Basically, the key to finding the nice nomad-style cafes in Cusco is to head to the San Blas area. This is about 10 minutes walk east from the main plaza, and up some stairs on the way. San Blas is kind of the hip, artsy part of town, and probably the best part to stay in as well.

Cafe Laggart
My first pick, and the cafe I went to most often in Cusco was Cafe Laggart. I know, kind of a funny name for a cafe to work at. Anyways, it’s a very hip and artsy cafe, with a variety of seating, a nice mini-balcony overlooking the street, power outlets, and a decent selection of cakes and pastries as well. It’s a very comfortable cafe to work at, which is why it’s my first pick. I believe the hours are from 9am-9pm every day.

The Meeting Place Cafe
Just nearby is a quite busy cafe, The Meeting Place Cafe. It’s run by a British expat, and is directly on San Blas Plaza. One big point is that you can get a regular cup of coffee here, as opposed to only espresso drinks. On the other hand, the place is not so large, as you can see from the picture. Nevertheless, there are often people in there doing stuff on computers. Sorry, I can’t remember if it had outlets. The other thing is that it is maybe more of a breakfast place, and therefore shuts quite early. The hours are 8:30am-4pm, every day except Sunday, when it is closed.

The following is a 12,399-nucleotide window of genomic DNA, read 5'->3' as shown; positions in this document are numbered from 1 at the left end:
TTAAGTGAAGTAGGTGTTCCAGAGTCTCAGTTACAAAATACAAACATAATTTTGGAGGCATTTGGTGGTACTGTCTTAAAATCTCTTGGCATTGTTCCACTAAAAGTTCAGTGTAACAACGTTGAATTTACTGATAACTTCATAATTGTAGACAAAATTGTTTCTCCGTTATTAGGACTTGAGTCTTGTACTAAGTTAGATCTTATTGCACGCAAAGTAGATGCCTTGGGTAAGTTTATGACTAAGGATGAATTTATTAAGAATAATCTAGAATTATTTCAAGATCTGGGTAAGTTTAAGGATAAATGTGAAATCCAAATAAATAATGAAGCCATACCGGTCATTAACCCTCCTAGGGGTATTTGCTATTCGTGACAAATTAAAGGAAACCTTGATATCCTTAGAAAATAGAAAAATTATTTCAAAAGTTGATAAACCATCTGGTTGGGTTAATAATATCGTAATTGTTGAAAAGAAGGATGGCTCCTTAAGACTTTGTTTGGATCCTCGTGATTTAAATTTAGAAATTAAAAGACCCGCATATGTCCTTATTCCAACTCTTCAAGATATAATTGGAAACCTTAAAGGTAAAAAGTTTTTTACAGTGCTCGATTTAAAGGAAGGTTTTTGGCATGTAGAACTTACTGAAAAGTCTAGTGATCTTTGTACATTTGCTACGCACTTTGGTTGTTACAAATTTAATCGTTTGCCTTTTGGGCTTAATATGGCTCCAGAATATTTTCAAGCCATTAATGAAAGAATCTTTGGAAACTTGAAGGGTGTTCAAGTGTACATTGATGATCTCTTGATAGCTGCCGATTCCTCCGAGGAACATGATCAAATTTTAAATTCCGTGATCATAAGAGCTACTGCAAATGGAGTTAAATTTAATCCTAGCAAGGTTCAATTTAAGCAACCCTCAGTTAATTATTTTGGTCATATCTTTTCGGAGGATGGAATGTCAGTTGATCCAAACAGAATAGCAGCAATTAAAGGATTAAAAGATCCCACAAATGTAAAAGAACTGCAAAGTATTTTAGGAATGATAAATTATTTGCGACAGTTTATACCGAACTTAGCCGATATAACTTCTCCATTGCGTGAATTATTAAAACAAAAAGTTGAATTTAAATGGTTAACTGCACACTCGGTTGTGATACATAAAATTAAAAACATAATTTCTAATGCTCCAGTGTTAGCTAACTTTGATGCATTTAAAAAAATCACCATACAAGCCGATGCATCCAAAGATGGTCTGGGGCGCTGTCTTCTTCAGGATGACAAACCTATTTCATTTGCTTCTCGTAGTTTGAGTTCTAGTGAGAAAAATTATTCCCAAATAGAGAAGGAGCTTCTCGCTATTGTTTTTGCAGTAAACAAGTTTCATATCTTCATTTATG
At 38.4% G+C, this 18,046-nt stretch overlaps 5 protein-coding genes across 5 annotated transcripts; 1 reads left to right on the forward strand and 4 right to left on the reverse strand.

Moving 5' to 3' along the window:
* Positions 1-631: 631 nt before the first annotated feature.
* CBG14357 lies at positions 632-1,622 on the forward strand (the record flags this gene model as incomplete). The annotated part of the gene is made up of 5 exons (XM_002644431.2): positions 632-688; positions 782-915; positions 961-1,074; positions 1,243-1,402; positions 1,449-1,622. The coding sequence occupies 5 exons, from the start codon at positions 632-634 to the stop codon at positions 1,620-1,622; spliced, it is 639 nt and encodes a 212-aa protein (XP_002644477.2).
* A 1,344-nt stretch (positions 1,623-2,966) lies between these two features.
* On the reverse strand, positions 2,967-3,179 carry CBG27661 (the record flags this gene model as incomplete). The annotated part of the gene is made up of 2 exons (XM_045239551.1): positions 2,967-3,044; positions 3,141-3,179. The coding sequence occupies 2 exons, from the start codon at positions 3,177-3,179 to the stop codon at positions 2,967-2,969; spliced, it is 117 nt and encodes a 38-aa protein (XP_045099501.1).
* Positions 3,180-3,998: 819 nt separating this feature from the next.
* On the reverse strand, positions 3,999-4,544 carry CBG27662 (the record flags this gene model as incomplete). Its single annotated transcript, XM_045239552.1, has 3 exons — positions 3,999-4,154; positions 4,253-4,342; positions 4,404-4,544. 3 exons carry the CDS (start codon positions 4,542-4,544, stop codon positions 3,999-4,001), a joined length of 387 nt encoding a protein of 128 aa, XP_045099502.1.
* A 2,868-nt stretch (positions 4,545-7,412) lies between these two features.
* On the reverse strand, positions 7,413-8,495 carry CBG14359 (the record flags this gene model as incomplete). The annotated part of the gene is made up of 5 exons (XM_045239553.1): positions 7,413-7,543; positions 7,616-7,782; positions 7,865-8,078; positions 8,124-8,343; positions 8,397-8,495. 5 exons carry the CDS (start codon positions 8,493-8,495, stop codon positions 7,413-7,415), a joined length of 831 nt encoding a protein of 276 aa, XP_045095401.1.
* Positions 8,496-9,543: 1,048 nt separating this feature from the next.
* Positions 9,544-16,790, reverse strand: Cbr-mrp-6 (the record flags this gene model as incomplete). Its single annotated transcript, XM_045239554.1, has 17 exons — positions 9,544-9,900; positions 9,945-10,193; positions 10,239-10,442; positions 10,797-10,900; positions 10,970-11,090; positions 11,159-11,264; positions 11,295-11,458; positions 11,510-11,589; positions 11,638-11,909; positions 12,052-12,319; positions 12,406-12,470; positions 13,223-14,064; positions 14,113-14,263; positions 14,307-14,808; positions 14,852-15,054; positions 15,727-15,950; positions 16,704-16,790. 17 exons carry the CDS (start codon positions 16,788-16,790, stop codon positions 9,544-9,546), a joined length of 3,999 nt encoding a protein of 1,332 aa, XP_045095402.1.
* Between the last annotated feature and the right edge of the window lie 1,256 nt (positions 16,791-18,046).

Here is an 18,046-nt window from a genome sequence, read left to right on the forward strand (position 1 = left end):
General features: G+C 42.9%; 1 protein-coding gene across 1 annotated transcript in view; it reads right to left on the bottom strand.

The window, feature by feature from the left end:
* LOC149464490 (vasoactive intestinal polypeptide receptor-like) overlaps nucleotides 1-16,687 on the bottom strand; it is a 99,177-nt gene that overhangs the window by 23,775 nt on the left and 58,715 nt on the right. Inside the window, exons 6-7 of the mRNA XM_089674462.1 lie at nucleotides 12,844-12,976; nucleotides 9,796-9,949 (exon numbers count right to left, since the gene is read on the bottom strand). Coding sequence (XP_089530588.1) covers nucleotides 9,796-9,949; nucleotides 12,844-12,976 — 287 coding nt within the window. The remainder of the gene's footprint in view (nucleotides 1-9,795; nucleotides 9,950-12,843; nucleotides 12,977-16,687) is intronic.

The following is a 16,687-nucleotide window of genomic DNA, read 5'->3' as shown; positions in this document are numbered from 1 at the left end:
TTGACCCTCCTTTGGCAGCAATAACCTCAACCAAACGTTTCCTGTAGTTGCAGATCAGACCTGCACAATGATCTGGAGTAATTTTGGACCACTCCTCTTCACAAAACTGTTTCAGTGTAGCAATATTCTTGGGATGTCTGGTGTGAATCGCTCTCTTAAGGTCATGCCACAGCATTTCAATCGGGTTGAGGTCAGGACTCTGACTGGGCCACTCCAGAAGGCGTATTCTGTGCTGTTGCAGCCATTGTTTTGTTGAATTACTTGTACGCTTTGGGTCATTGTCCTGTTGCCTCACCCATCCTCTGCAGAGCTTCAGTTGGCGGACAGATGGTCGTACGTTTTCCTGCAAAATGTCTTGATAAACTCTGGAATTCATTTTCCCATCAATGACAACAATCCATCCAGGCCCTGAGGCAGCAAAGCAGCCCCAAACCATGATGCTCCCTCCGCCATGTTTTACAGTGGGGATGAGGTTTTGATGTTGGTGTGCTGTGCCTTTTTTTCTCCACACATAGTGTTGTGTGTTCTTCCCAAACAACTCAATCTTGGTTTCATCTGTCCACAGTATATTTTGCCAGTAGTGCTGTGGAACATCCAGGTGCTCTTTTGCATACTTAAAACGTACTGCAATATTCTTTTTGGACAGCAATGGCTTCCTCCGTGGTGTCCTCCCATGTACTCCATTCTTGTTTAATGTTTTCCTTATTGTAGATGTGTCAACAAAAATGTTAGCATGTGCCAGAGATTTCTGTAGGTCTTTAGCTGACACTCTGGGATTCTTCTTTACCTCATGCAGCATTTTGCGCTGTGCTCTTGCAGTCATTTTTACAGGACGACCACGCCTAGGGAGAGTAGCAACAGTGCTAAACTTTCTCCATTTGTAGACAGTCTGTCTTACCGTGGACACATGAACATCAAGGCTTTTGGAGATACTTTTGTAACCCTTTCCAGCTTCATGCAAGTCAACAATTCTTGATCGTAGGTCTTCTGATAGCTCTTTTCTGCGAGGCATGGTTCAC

The next cafe, Cocoliso, is kind of in the middle between San Blas and the main city plaza. It is situated in a charming little inner courtyard, off the street. It is the place to the right in the picture above. It is not so large, and I don’t remember seeing any outlets. But it’s kind of a cute place, and I like little courtyards like this. Sorry, not sure what their hours are.

Panam Cafe
The other two cafes I will mention are over to the west of the main plaza, literally like 2 minutes walk, on Plaza Recocijo. The first is Panam Cafe. This is a fairly typical kind of cafe for nomads, and a safe bet. It has a respectable loft area with a number of tables, which can be seen in the picture, a good food selection, and outlets too. The hours, I believe, are 6am-10pm every day.

Tikay Cafe & Pizzeria
My final place is Tikay Cafe & Pizzeria, about 50 feet away from Panam. They are more of a pizzeria than a cafe, but in the afternoon it is quiet, and you may well have the place to yourself. They will do you a large cappuchino (not one of the tiny ones), they have outlets, good wifi, and don’t seem to mind you working there for a few hours in the afternoon. Sorry, not sure about the hours here. But I’m pretty sure they are open every day from lunch to dinnertime. Incidently, I should mention that this is where I came when the Internet went down in Urubamba. I had a deadline, so I gave it 2 hours to come back, and then rolled out. Obviously, I couldn’t make a new hostel reservation from Urubamba, and had to go somewhere in Cusco. So this is where I came. Taxi can pull up right outside, no stairs to carry my bags up. I had some lunch, made a new hostel reservation, had a cap and got some work done, and then caught a taxi right outside to get to my new hostel. Yes indeed! Not a problem!

Finally, I’m going to put in some honorable mentions for Cafe Loco and Pantastico Bakery, both by San Blas, the artsy area I started out with. I have a principle of not doing write-ups about cafes I didn’t actually go to. But I walked by these a number of times, and they looked alright as well.

Enjoy your stay in Cusco!